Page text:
Call Now :(855) 549-7829
Se Habla Espanol

Sharing Your Finances with the IRS

Usually, in cases of non-payment of taxes, the IRS asks taxpayers to share their financial information. Handing over complete financial information to the IRS gives them the power to better determine collection action. After review, they can place a lien on any property or asset, or determine the maximum amount a taxpayer can pay to satisfy the tax debt.

Payment of Tax Debt

The IRS usually asks for the sharing of financial information for larger tax debts, reduction of tax debt, and postponement of payment of tax debt. If a taxpayer owes a large amount (usually $50,000 or more), the IRS demands a financial statement to determine ability to pay. Depending upon how much in assets (including property, money in the bank, and wages) a taxpayer has, the IRS determines how much the individual can pay.

For reduction of a tax debt with plans such as the Offer in Compromise or Partial Payment Installment Agreement, the IRS uses a financial statement to determine paying ability. The IRS may also place a lien as security to ensure payment.

If a taxpayer is unable to pay any amount in tax debt, the IRS may assign the status of Currently Not Collectible (CNC). Again, to determine the current taxpayer’s ability to pay, the IRS utilizes a financial statement. Under CNC, the IRS routinely monitors the financial situation of the taxpayer for improvement.

Form 433-F, Collection Information Statement

The IRS collects the financial information of a taxpayer using Form 433-F, Collection Information Statement. On this form, a taxpayer is required to disclose every financial account, including:

  • Checking accounts
  • Online accounts
  • Mobile accounts (PayPal, etc.)
  • Savings accounts
  • Certificates of Deposit
  • Trusts
  • Individual Retirement Accounts (IRAs)
  • Keogh plans
  • Simplified employee pensions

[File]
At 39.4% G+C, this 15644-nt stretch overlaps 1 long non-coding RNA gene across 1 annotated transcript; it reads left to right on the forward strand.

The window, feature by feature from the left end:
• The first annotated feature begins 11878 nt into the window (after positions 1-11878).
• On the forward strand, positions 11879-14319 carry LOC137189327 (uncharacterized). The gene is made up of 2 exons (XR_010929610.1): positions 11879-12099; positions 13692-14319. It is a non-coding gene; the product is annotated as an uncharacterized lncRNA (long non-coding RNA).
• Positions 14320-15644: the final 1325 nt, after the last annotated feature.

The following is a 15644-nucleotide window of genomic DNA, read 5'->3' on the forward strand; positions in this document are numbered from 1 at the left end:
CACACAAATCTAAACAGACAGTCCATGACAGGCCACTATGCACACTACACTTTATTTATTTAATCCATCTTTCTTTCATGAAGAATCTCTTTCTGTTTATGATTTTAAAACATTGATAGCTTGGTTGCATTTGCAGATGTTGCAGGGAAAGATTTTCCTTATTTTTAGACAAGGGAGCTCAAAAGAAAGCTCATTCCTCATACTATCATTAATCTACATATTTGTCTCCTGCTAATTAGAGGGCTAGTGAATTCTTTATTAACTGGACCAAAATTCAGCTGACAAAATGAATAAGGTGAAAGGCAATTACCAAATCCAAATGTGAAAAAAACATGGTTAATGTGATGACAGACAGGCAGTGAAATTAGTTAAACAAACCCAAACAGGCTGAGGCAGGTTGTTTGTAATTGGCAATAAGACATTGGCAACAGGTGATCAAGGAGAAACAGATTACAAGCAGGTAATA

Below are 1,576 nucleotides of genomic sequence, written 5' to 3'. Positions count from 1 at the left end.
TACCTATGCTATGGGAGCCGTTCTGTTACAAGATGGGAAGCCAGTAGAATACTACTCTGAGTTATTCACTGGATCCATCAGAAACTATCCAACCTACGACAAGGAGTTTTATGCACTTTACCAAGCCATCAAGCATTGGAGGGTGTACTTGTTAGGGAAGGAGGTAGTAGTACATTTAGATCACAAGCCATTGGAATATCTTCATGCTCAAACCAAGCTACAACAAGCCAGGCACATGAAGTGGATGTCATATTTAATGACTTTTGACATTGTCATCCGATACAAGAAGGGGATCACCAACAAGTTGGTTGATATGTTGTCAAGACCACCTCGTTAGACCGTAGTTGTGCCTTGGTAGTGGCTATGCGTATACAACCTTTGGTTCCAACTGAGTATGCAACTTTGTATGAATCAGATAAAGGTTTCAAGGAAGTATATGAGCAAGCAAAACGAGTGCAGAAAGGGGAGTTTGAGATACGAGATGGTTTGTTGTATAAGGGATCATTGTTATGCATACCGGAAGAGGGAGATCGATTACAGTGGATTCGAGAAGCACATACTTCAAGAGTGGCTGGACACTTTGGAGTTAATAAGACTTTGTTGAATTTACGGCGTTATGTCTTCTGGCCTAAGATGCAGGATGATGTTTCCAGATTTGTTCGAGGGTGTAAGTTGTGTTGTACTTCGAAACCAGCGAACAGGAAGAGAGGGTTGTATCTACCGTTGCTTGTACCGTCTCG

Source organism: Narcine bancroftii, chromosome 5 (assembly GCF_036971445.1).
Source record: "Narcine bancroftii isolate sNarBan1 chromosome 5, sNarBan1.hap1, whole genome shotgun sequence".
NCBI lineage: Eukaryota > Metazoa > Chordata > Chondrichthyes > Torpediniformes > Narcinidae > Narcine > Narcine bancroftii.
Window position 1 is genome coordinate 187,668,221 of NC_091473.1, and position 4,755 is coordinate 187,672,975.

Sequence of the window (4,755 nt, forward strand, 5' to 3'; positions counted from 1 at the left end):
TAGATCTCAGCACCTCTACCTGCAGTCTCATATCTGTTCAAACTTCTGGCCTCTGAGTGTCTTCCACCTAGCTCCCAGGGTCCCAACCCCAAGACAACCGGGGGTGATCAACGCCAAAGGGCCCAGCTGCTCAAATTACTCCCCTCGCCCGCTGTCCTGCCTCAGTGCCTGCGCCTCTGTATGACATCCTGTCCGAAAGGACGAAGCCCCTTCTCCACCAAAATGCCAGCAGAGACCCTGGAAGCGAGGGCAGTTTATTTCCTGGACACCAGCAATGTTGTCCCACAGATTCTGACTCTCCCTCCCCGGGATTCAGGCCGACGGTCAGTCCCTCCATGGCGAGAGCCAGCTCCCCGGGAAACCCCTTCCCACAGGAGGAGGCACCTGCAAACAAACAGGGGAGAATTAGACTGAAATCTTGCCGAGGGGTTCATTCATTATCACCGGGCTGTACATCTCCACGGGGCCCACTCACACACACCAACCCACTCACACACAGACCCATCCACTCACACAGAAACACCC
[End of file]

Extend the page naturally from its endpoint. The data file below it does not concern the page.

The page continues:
• 401(k) plans
  • Profit sharing plans
  • Mutual funds
  • Stocks and bonds
  • Business accounts

If a taxpayer owns any other investment and financial accounts except these, s/he is required to disclose them as well.

Along with financial accounts, the taxpayer is also required to disclose real estate such as a house, vacation property, timeshares, vacant land, etc. Any other asset must also be included. These include cars, boats, recreational vehicles, whole life policies, and business assets.

The taxpayer is also required to share their credit card type, credit limit, balance owed, and minimum monthly payment.

If he or she owns a business, the taxpayer must report accounts receivables owed to the taxpayer or the business. If working as an employee, the taxpayer needs to report his or her details of employment, including payment details, and name, and address of the current employer.

Any income, whether it’s alimony, child support, rental income, unemployment income, pension income, Social Security income, interest/dividend, and net self-employment income must also be reported on Form 433-F.

Lastly, the taxpayer needs to estimate and report his/her monthly necessary living expenses. The IRS cannot enforce payment of a tax debt if it pushes a taxpayer into a financial crisis where s/he is unable to meet basic living expenses.